Police and anti-government protesters were again involved in a running battle on the outskirts of Bahraini capital Manama just days ahead of this weekend's Formula One grand prix.

The latest skirmish took place in Salmabad, a village 10 kilometres from the centre of Manama and 18km north of the Bahrain International Circuit (BIC) in Sakhir where F1 is scheduled to return after a year's absence.

Last season's race was scheduled as the season-opener, but was eventually cancelled in the wake of the 14 February 'Day of Rage' that resulted in the deaths of many demonstrators.

Since then almost daily protests have occurred, consigned to the villages, but prompting speculation as to whether this year's race could go ahead until the FIA confirmed on Saturday that it had no security concerns and the race would proceed as planned.

What unfolded in Salmabad, on the third day of mourning for the death of local cameraman Ahmed Ismael Hassan Al Samadi, was no different to what has regularly taken place in recent months.

A 2,000-strong group that included men, women and children marched through the streets of Salmabad calling for the end of the reign of King Hamad, whose minority Sunni government rule over a majority Shia populace.

Come the conclusion, the men then armed themselves with Molotov cocktails, threw chunks of concrete on the road where they stood to form a make-shift roadblock and covered their mouths with bandanas or gas masks in readiness for the tear gas to come.

The Bahraini riot police, who had been waiting behind a nearby university building, were ultimately goaded from their hiding place as the protesters, then numbering around 200, decided to march towards them.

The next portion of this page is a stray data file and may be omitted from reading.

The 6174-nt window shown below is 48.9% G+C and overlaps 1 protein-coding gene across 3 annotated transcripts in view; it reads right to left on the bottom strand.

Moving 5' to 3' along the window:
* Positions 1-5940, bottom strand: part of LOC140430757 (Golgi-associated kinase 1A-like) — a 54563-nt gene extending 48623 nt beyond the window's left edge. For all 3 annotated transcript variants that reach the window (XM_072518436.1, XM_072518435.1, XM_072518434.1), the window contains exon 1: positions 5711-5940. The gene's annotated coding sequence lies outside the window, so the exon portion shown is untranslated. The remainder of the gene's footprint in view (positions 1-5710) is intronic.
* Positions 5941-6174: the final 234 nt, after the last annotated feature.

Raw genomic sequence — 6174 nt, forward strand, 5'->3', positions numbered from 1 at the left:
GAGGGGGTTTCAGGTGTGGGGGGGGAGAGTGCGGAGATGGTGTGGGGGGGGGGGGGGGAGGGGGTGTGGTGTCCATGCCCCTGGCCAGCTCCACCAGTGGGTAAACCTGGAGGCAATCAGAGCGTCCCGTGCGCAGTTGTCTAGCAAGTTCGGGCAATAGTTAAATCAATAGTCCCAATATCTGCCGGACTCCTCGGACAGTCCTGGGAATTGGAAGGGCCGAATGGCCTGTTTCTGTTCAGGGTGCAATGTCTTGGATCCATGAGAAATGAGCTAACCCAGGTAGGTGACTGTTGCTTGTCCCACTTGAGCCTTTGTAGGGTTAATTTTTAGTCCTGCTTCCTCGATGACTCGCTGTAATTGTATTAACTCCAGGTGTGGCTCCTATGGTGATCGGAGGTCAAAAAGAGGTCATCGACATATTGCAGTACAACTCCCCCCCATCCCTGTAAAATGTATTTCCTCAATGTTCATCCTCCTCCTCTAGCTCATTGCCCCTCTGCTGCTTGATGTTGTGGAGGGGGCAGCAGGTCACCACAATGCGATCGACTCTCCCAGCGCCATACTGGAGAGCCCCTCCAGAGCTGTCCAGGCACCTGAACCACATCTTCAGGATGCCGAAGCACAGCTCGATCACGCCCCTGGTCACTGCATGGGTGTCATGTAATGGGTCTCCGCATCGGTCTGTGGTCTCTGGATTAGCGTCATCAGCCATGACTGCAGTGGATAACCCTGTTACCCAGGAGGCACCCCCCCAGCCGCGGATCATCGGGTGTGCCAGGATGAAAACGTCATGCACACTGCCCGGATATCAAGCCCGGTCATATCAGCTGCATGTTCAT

Inevitably, the police responded with tear gas, dispersing the crowd who also threw stones and bricks, as well as setting alight rubbish bins and small piles of wood in the middle of roads.

On this occasion there appeared to be no casualties, with the gathering broken up after around 30 minutes.

This, however, is only the start of a week-long run of protests, with one planned tomorrow at a village sited near the airport, Al Dair.

The suspicion is the protesters will now take their cause closer to F1 as the race weekend looms, starting with first practice on Friday morning.

On Wednesday, what has been described by a risk assessment group as "a vehicular rally" is to take place along two of the main highways that lead up to the airport when most F1 personnel are due to arrive.

Today's arrival into Bahrain was peaceful enough, with GP staff on hand at the airport, including a cameraman and photographer to catch the arrival of their first F1 guests.

That included drivers - Williams' Bruno Senna and Sergio Perez from Sauber - along with two reserves in Toro Rosso's Sebastien Buemi and Jerome D'Ambrosio from Lotus.

There are plenty of posters and banners promoting the race, most notably on lamp posts leading away from the airport, one especially counting down the days to Friday.

But given the potential for disruption, BIC chairman Zayed R Alzayani does not believe the future of the race is at stake.

"We've been in Formula One for seven years and we will be in it for much longer than that," Alzayani told Press Association Sport.

"We wouldn't take a decision on a gamble. But it's a calculated decision, we've weighed up our options and we are committed to the grand prix and to its success.

"I don't think anything drastic will happen. It's not Syria or Afghanistan. I don't see why anything should happen this year that hasn't happened in the previous years.

"The race will be positive to the country, positive to the economy which has suffered a lot in the last year and a half, and it will put things in perspective.

"A lot of the damage that has happened to Bahrain post the events of last year have been driven by perception, by people not necessarily writing what they see or hear.

"For us, we will be happy for the teams and the journalists and the media to come to Bahrain and see it and then write about it.

"Things are not 100%, but they are not as bad as people make them out to be."